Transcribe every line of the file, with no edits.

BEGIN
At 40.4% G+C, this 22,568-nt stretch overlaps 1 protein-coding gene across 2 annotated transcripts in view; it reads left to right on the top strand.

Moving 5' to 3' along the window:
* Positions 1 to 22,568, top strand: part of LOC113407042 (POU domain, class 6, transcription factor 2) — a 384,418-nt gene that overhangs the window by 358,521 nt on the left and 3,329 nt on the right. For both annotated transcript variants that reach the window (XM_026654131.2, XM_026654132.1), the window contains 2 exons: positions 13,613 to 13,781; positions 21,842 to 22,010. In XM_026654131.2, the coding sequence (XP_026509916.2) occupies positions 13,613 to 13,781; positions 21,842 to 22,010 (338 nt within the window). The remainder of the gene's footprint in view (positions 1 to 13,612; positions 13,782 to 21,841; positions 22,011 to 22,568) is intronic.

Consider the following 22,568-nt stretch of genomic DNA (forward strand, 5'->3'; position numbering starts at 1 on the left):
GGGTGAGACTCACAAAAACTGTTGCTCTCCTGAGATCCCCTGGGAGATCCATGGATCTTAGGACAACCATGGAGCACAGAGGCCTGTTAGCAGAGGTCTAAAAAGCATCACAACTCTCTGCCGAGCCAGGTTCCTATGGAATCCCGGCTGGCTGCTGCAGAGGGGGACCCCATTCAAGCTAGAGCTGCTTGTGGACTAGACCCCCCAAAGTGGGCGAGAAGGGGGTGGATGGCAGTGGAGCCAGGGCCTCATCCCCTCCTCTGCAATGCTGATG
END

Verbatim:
At 40.4% G+C, this 22,568-nt stretch overlaps 1 protein-coding gene across 2 annotated transcripts in view; it reads left to right on the top strand.

Moving 5' to 3' along the window:
* Positions 1 to 22,568, top strand: part of LOC113407042 (POU domain, class 6, transcription factor 2) — a 384,418-nt gene that overhangs the window by 358,521 nt on the left and 3,329 nt on the right. For both annotated transcript variants that reach the window (XM_026654131.2, XM_026654132.1), the window contains 2 exons: positions 13,613 to 13,781; positions 21,842 to 22,010. In XM_026654131.2, the coding sequence (XP_026509916.2) occupies positions 13,613 to 13,781; positions 21,842 to 22,010 (338 nt within the window). The remainder of the gene's footprint in view (positions 1 to 13,612; positions 13,782 to 21,841; positions 22,011 to 22,568) is intronic.

Consider the following 22,568-nt stretch of genomic DNA (forward strand, 5'->3'; position numbering starts at 1 on the left):
GGGTGAGACTCACAAAAACTGTTGCTCTCCTGAGATCCCCTGGGAGATCCATGGATCTTAGGACAACCATGGAGCACAGAGGCCTGTTAGCAGAGGTCTAAAAAGCATCACAACTCTCTGCCGAGCCAGGTTCCTATGGAATCCCGGCTGGCTGCTGCAGAGGGGGACCCCATTCAAGCTAGAGCTGCTTGTGGACTAGACCCCCCAAAGTGGGCGAGAAGGGGGTGGATGGCAGTGGAGCCAGGGCCTCATCCCCTCCTCTGCAATGCTGATG